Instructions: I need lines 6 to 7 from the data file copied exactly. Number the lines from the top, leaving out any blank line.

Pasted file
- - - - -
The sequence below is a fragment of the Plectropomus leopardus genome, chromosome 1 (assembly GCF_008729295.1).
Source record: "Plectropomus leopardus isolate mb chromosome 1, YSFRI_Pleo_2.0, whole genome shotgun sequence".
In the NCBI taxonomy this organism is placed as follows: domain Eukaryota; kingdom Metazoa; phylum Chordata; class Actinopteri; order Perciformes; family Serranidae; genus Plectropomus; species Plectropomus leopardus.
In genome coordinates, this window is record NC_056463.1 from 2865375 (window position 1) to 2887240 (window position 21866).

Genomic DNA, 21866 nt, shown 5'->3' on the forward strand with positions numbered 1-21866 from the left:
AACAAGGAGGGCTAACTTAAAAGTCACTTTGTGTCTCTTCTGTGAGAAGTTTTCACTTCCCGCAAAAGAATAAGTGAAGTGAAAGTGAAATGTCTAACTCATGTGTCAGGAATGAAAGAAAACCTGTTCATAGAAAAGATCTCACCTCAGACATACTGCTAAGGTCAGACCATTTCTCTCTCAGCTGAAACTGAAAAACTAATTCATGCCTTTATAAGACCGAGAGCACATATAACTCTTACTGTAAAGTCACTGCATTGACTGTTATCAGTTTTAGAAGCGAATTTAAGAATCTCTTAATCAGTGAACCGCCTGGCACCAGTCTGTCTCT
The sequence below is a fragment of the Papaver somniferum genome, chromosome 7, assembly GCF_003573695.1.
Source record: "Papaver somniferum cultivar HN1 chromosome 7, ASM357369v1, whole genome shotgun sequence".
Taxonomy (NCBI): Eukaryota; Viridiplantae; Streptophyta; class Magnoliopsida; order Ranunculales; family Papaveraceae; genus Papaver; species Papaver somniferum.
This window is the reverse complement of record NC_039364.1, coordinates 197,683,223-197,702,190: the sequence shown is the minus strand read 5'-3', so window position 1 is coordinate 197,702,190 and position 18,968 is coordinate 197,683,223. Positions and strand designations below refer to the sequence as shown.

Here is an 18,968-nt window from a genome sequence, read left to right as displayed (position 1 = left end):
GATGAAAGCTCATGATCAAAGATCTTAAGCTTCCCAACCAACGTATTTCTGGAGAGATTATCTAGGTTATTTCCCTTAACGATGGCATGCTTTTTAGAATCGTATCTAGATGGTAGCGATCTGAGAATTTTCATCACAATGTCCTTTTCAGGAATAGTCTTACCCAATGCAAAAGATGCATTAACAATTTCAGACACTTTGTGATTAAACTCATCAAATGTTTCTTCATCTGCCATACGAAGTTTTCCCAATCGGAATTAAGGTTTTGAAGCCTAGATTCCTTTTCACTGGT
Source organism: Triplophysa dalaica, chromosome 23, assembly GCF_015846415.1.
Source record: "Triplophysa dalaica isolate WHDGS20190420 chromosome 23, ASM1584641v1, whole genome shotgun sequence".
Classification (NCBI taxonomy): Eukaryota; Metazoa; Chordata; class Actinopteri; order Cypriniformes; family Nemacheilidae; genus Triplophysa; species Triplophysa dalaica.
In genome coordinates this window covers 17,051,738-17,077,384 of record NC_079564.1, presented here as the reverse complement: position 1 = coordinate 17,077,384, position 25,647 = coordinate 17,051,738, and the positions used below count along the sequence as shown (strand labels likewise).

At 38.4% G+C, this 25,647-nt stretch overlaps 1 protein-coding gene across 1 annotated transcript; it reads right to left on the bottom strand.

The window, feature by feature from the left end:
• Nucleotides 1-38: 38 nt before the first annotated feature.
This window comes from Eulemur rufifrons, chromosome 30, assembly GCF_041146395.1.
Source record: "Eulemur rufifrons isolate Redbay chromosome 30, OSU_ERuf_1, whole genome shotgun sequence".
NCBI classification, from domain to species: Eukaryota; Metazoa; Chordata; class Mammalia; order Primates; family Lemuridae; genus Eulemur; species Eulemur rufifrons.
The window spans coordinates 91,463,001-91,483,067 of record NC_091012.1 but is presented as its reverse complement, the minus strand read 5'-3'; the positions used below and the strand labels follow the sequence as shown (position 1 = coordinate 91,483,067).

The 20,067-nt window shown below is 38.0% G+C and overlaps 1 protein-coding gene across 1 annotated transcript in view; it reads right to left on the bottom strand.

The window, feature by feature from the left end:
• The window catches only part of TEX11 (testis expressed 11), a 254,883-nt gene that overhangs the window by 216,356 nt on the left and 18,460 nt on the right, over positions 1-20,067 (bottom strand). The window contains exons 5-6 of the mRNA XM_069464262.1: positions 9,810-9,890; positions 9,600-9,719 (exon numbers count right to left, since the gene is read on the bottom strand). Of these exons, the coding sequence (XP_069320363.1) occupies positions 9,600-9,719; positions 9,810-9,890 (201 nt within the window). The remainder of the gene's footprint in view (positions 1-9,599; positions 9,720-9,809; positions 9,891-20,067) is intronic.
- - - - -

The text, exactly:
AACAAGGAGGGCTAACTTAAAAGTCACTTTGTGTCTCTTCTGTGAGAAGTTTTCACTTCCCGCAAAAGAATAAGTGAAGTGAAAGTGAAATGTCTAACTCATGTGTCAGGAATGAAAGAAAACCTGTTCATAGAAAAGATCTCACCTCAGACATACTGCTAAGGTCAGACCATTTCTCTCTCAGCTGAAACTGAAAAACTAATTCATGCCTTTATAAGACCGAGAGCACATATAACTCTTACTGTAAAGTCACTGCATTGACTGTTATCAGTTTTAGAAGCGAATTTAAGAATCTCTTAATCAGTGAACCGCCTGGCACCAGTCTGTCTCT
The sequence below is a fragment of the Papaver somniferum genome, chromosome 7, assembly GCF_003573695.1.